Preview: United States v. Home Concrete & Supply, LLC: Making “Ambiguous” Ambiguous

W. Matthew Pierce[1]

Though Americans argue about what size our government should be, few debate what size our government is—large and complex. As statutory law developed, government agencies were created and expanded to administer different portions of the ever-growing body of law. Our government today is comprised of dozens of agencies, each tasked with administering some cumbersome area of law.

This development presents a wrinkle in the classic conception of the roles of the branches of our government: the legislative branch makes the law, the executive branch enforces the law, and the judicial branch interprets the law. The agencies are theoretically part of the executive branch, delegated by the president to enforce a particular body of law. But Congress, too, needs to delegate some of its legislative tasks to agencies in matters requiring too much time, expertise, and details. Thus, when addressing areas of law administered by agencies, Congress may write more skeletal statutes, leaving the administering agencies to fill in the details in a pseudo-legislative role.

The judiciary has struggled with how to deal with agency interpretations in such situations. Should it defer to the agency as it would defer to congress, considering that Congress has apparently delegated lawmaking authority? Or should it ignore the apparent legislative delegation and interpret the statutes directly, trumping agency interpretations and deferring only to Congress?

More than twenty years after the landmark Chevron, U.S.A., Inc. v. National Resource Defense Council, Inc. case of 1984, many open questions remained about when the judiciary should defer to agency interpretations of agency-administered law. In 2012, the Supreme Court took the issue up again in United States v. Home Concrete, LLC, in which a plurality sought to refine further Chevron’s standard that courts should defer to an agency when an agency-administered statute is ambiguous and the agency interpretation is reasonable.

Home Concrete involved a provision of the tax code, of which one interpretation favored the I.R.S. and another interpretation favored the taxpayer. The Supreme Court had ruled in favor of the taxpayer interpretation in 1954 in Colony, Inc. v. Commissioner, but since the writing of the statute interpreted in Colony, Congress revised the statute and the Treasury Department codified the pro-I.R.S. interpretation. On its face, Home Concrete was decided on the narrow issue of whether or not Congress’s revisions made the statute different than the version interpreted by the Supreme Court in Colony. A plurality led by Justice Breyer, however, went on to explain that the Treasury Department could not provide its own interpretation because the Colony Court had determined congressional intent to be unambiguous, thus failing Chevron’s first step.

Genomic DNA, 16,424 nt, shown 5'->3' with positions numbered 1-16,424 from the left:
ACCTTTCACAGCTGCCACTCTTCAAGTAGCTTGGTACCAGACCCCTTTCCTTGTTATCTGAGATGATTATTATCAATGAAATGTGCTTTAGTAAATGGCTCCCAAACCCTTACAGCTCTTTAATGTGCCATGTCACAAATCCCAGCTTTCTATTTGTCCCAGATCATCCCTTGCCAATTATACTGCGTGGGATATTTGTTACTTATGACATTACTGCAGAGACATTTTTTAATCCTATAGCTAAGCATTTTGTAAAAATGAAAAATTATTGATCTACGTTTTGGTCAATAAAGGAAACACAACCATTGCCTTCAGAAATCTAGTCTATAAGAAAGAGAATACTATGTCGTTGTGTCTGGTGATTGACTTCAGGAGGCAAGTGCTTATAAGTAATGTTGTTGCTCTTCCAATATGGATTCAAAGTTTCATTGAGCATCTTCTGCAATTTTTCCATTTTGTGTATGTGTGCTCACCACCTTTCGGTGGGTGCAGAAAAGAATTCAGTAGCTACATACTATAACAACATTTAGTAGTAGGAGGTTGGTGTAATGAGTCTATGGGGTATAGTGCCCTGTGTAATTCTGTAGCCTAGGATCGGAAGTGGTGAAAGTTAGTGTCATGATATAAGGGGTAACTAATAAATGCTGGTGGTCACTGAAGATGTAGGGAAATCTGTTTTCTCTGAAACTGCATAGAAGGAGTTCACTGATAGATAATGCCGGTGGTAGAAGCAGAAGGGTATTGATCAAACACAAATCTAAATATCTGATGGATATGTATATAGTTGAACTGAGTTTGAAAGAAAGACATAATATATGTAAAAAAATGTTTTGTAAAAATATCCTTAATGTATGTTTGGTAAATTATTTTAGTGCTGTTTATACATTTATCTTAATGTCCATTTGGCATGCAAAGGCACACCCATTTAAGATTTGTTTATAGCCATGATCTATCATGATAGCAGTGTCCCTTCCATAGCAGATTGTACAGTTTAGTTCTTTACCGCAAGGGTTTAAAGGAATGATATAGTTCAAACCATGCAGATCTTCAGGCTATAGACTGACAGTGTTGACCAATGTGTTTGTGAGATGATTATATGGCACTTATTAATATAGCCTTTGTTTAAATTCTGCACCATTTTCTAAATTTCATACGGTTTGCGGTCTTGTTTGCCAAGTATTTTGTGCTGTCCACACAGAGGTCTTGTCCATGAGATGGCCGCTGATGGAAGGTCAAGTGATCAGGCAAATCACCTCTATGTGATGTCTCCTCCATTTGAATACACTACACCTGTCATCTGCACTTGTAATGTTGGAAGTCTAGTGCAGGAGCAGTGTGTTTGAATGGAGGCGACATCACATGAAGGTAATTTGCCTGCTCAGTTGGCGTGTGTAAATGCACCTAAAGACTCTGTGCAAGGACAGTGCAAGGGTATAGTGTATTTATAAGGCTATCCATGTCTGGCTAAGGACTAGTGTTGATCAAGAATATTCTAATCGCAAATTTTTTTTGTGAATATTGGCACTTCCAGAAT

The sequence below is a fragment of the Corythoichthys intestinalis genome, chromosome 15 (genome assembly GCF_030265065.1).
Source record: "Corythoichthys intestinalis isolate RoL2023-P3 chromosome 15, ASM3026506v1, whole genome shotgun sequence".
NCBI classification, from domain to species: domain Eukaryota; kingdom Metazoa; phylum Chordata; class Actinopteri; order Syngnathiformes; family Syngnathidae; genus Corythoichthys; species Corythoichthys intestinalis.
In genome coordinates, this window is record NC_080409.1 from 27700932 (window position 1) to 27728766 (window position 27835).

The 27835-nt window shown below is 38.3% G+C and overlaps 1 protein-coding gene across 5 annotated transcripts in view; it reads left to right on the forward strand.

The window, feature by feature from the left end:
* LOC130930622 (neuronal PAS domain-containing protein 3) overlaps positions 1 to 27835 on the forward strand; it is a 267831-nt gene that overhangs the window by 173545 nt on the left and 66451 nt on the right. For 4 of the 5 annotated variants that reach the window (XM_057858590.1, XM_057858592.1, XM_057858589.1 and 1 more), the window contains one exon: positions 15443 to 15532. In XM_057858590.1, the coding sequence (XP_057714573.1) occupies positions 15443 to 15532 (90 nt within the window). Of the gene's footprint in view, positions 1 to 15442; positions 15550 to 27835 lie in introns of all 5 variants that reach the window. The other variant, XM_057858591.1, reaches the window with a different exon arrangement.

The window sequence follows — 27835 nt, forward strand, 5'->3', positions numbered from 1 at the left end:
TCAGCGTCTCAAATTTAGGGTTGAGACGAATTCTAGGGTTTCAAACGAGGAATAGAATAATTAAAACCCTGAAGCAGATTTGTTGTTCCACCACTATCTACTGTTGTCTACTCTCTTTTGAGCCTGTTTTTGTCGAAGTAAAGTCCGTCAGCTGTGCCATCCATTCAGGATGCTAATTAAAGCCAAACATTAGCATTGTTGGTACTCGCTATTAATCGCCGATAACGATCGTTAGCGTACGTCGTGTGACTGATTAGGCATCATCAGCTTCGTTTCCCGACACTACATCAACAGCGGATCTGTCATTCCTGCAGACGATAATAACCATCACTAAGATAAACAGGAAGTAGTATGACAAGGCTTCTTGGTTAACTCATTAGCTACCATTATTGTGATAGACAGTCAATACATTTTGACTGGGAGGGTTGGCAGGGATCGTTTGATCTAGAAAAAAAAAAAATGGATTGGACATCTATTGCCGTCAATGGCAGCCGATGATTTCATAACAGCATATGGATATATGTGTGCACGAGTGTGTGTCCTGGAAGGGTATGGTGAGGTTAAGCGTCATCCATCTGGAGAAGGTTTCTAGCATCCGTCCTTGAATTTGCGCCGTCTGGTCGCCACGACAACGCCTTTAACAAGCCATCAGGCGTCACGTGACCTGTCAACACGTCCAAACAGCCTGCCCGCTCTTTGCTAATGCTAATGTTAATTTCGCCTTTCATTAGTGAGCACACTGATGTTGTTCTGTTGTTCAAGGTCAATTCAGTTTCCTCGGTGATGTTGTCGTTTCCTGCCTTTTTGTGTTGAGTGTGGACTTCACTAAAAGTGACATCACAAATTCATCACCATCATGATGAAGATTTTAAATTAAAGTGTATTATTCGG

Rather than presume ambiguity absent an affirmative finding that Congress clearly expressed its intent on the issue, the Home Concrete plurality presumed clarity absent an affirmative finding that Congress “left a gap to fill.” This reversal of Chevron’s presumption of ambiguity represents a departure from the deferential policy established by Chevron and suggests a difficult standard for courts to follow and for potential litigants to predict.

The introduction of this new uncertainty will result in an increase in litigation with a decrease in predictability. The uncertainty will be accompanied by a general trend away from deference to agencies and towards burdening courts with complicated policy-laden statutory interpretation. The extent of these effects will depend on the weight given by lower courts to the plurality’s guidance. What is clear is that administrative deference law will remain confused until the Supreme Court takes the issue up again and draws more legible lines.

For more background and analysis of the case and its effects, see W. Matthew Pierce, United States v. Home Concrete & Supply, LLC: Making “Ambiguous” Ambiguous, 90 Den. U. L. Rev. ___ (forthcoming 2013).


[1] J.D. Candidate, 2014, University of Denver Sturm College of Law